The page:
FRIENDS of former Royal Wootton Bassett footballer James Smith have been able to make a generous donation to the hospice that cared for him in his final days this week.
The 24-year-old Royal Marine died in December after finding out that he had terminal cancer a year ago.
Before joining the marines in 2015, James had played for the reserves and under 18s at Bassett before going on to play for Cirencester Town’s development squad.
On Easter Sunday, hundreds of his friends came together for a charity memorial match between both teams which organisers say was a resounding success.
It was during his last few days that James spent time at Sue Ryder Leckhampton Court Hospice and following the charity match, a total of £7,500 was raised for the hospice.
James’ friends were able to hand over the cheque to staff on Wednesday.
One of the organisers of the football match, Rachael Bartlett said all of Jamie’s friends were astounded by the turnout to the football match as her boyfriend Kyle was one of his best friends.
“We are all over the moon with how much money we managed to raise for such an amazing hospice in memory of James,” she said.
“It was a pleasure handing the cheques over on Wednesday evening, knowing that the money raised is going to a good cause and will help many family and friends in the future.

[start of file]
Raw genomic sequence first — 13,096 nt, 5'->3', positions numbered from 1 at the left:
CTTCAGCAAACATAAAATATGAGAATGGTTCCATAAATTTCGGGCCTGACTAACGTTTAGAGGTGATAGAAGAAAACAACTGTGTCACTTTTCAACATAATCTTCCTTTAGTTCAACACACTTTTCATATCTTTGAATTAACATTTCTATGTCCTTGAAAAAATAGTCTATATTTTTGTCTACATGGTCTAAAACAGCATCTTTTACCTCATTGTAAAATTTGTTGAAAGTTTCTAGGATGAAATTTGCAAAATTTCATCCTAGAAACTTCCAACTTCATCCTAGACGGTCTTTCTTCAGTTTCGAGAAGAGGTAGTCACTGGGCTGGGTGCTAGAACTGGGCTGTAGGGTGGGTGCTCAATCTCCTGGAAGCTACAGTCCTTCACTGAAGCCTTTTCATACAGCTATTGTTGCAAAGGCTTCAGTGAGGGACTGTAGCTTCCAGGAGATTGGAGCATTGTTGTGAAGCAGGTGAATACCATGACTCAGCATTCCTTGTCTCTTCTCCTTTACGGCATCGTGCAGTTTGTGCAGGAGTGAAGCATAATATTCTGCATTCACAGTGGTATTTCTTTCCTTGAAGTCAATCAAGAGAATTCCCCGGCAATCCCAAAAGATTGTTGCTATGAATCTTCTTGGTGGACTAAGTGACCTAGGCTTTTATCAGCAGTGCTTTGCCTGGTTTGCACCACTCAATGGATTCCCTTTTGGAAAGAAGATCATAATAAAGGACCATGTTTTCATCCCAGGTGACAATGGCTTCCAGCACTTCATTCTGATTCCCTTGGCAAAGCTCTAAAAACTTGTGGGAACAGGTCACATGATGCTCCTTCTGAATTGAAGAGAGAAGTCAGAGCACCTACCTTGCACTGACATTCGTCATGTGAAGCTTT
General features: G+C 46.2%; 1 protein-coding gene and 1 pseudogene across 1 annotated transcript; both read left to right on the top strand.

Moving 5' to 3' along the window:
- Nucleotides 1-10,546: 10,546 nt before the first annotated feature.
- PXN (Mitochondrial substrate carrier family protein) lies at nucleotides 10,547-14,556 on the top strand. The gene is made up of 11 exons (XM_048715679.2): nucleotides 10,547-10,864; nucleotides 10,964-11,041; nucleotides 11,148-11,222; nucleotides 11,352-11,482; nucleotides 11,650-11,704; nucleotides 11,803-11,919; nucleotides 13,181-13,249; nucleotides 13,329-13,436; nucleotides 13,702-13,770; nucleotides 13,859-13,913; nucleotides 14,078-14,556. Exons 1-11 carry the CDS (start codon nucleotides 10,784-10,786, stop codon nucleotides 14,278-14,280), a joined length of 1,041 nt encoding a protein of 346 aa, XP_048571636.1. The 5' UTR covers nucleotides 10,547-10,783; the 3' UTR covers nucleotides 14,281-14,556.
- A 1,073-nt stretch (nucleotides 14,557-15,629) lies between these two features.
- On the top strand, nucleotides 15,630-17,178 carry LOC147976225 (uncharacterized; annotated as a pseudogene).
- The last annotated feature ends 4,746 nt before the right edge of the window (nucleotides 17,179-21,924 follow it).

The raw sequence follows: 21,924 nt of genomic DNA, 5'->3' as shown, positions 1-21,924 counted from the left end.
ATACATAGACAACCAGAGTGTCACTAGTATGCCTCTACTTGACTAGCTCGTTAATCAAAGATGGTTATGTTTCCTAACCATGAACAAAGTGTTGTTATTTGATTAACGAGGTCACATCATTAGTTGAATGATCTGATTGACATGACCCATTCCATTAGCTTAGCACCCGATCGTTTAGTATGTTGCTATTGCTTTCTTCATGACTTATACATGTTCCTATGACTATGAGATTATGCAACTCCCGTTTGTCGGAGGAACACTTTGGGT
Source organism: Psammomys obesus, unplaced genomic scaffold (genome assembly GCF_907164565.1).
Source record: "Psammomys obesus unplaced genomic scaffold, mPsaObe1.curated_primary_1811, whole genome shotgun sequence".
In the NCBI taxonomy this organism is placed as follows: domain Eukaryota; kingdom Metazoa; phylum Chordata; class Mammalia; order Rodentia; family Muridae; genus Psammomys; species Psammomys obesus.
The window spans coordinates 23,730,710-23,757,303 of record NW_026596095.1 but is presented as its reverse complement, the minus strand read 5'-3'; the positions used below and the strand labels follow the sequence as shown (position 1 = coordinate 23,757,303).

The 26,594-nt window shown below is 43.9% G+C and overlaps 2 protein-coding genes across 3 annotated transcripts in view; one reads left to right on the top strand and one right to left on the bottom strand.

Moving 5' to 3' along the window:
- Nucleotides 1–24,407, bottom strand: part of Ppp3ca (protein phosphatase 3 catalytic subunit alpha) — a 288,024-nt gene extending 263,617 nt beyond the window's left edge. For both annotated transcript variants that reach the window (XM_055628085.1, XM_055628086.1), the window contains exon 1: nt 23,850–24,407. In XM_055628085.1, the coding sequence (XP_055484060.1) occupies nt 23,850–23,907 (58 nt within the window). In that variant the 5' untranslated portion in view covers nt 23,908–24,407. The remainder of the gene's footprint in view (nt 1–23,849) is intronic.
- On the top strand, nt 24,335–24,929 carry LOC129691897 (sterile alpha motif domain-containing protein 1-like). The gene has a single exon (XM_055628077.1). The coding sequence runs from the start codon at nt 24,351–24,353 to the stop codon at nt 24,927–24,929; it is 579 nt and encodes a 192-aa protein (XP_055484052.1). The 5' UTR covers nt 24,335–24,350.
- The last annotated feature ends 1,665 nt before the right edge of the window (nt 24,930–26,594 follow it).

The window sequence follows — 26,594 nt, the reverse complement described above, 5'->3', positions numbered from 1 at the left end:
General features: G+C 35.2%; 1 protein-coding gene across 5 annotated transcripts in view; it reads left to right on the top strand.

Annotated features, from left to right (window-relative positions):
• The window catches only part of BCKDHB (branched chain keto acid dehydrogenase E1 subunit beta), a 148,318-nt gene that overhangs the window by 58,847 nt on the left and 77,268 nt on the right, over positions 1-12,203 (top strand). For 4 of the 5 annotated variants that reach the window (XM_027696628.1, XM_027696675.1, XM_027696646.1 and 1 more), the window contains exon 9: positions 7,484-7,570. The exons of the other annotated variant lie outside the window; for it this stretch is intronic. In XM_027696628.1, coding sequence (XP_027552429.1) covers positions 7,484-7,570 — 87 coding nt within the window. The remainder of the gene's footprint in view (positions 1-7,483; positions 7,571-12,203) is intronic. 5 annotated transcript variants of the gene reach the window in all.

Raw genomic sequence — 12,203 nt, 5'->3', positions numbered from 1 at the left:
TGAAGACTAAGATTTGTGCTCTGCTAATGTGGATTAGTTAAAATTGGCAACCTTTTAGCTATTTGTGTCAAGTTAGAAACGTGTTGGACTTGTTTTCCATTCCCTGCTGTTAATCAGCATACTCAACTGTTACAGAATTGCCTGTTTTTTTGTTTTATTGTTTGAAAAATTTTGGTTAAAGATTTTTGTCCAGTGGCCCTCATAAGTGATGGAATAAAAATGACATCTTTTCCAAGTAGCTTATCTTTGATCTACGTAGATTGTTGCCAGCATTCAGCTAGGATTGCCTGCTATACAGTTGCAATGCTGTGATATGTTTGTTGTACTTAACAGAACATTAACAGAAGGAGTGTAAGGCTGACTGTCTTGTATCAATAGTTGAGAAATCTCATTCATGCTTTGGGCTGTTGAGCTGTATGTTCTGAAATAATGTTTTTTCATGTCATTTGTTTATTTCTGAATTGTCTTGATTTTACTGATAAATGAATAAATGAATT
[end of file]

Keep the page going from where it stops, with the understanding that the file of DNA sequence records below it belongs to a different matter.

“I just want to say thank you to everyone who came to support our charity football match and family day, including everyone who donated wonderful raffle prizes and helped on the day.
“We managed to sell all of our raffle tickets, 3000 of them – which was a massive achievement
“I believe Wootton Bassett want to host the charity match next year, so we hope to see everyone there to support them
“Leckhampton Hospice run on charitable work and their goals are to raise just over £2million a year from events like ours, to keep the hospice running.”
Despite living on the outskirts of Cirencester, James was incredibly popular with people in Wootton Bassett where his dad Rod is the chairman of the cricket club.
At the charity football match, he fought back tears after seeing the amount of people who came to honour his son.
James left the marines due to an injury and it was only when he started treatment that led to the tragic discovery of him having a terminal tumour.
Mike Tague, head of hospice fundraising at Sue Ryder Leckhampton Court Hospice, said: “Everyone at Leckhampton Court has been incredibly touched by the fantastic response to the memorial match for James and the huge figure raised in James’ memory.
“We want all the organisers, players and supporters to know that what they have achieved will make a real difference to people and families needing our care.
“As a charity we could not do this without the amazing support of people like you so thank you.”
It is hoped to make the charity football match an annual event.